Why do my gel nails peel off and how to stop it?

Why Is My Gel Polish Peeling Off? Here’s Why & What to Do About It

With gel polish being especially known for its long-lasting effects, you may be pretty surprised if one day it suddenly starts peeling off. Well, unfortunately, things like this do happen. On the bright side, it shouldn’t be too hard to determine the cause and tweak your mani routine accordingly. So if you’re out there wondering, “why does my gel polish peel off?” here’s what you need to know!

What are gel nails?

Gel nails are a type of manicure that uses gel polish and a UV/LED lamp for curing. First, a nail technician preps your nails and cuticles, buffing them before applying the base coat. Once a base coat is applied, the nails go under the UV/LED light. Next, a layer of gel polish is applied and cured, optionally followed by a second layer. Finally, a top coat is applied and cured. Due to this curing process, you end up with chip-free nails lasting between two and three weeks. With this manicure being so durable and long-lasting, it’s no surprise it gained popularity so quickly. But does it always last as long as promised?

Why are my nails peeling?

Although gel nails are supposed to last two or even three weeks, there are cases where premature peeling and lifting happen. In rare instances, the culprit may be the gel polish itself. For example, if it is poor quality, wasn’t stored properly, or was opened several years back and never finally used, it can end up chipping and peeling. Still, most commonly, peeling is caused by a mistake made during the manicure session. Ok, so why are my nails peeling? And how to stop gel nails from peeling? 

  1. Cuticles aren’t prepped properly

Pushing back the cuticles, or in some cases trimming them, is a crucial step when prepping for a gel manicure. You need them out of the way when applying the base, gel polish, and top coat. Why? Well, if a coat of polish leaks onto your cuticles, it will adhere not only to the nail but also to the skin. This will create a ledge of sorts for the polish to lift off, thus leading to peeling.

  1. Nails aren’t prepped properly

Preparing the nailbed is another vital step. Without it, the polish may have difficulty adhering to your nails altogether. That is why you’ll need to buff your nails and then wipe them with rubbing alcohol. Doing this will help remove dirt and eliminate excess moisture and oil, giving the polish a good base to adhere to.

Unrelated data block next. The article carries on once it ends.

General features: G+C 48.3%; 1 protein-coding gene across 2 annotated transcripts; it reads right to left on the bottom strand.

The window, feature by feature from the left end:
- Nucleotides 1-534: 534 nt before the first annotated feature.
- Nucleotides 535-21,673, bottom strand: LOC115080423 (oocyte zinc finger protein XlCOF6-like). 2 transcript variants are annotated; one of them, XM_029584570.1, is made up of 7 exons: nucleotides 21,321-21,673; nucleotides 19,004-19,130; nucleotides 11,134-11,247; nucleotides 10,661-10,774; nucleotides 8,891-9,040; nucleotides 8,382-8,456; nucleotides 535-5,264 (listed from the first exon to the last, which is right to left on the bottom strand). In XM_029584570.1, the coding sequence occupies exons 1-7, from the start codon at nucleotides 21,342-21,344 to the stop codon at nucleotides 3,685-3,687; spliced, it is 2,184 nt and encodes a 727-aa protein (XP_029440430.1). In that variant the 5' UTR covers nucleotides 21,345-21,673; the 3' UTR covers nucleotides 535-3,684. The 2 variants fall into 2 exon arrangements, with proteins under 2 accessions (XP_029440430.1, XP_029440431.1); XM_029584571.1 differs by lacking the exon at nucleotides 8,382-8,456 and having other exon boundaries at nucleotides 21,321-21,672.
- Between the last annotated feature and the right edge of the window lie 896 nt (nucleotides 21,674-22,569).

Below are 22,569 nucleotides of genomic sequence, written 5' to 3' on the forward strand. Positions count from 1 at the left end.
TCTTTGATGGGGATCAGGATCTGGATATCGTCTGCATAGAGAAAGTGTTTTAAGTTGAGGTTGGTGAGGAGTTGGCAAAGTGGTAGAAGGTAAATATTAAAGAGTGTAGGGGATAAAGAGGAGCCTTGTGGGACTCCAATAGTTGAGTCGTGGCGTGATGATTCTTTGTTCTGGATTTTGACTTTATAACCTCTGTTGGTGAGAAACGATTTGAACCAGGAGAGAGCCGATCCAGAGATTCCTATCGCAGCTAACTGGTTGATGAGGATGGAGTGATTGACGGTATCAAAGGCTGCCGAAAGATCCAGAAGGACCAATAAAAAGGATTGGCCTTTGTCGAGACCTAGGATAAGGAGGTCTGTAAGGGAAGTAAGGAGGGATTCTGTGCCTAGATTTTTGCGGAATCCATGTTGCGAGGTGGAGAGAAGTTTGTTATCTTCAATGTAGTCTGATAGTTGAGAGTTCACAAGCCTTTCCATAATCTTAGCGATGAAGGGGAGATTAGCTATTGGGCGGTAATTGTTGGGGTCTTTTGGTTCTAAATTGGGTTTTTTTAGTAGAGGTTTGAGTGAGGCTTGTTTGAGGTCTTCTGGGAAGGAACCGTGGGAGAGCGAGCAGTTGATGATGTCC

1. Nails weren’t kept long enough under the lamp

Since curing is so important in giving that long-lasting effect to gel nails, your UV/LED lamp must also be working properly. If you have a new lamp, be sure to go through the user’s manual to check for power information and how long curing should last. If you have an older lamp, remember about proper maintenance and check the condition of the light bulbs. Finally, if in doubt, simply keep your nails under the lamp a little while longer.

  1. Coats of polish are too thick

Although a gel manicure consists of several layers, you need to ensure that none of them are too thick. By applying too much product on a layer, you risk pooling and an uneven surface. What’s more, if there is too much polish, the UV light may not be able to penetrate and cure the layer fully. So if you want a rich, vibrant color, change the gel polish brand or opt for two layers instead of one. 

  1. Lack of base or top coat

Both a base and top coat are essential when doing gel nails. The first bonds with your nail plate, acting as an anchor for gel polish. On the other hand, the top coat seals the gel polish under a hard, protective layer. If you aren’t using one of these, your mani will be prone to peeling. Ensure you apply both during your next gel mani! 

  1. Lack of hand protection while cleaning

Household activities, such as cleaning or cooking, can have a negative impact on a gel manicure. That is why harsh chemicals and strong temperature changes can be another factor causing peeled-off gel nails. To protect your mani, wear rubber gloves while cleaning and special mittens when cooking or baking. And remember to use a moisturizer after such chores. 

  1. Nail or cuticle biting and picking

If you have a habit of biting or picking your nails and cuticles, you can expect that you will end up accidentally peeling or chipping your gel nails. That said, if this happens often and if you start peeling away more and more of your manicure, you will end up damaging your nail plate. In effect, your nails will become brittle and uneven, making it hard for the base coat to adhere properly. So whatever you do, DON’T pick or peel your gel polish!

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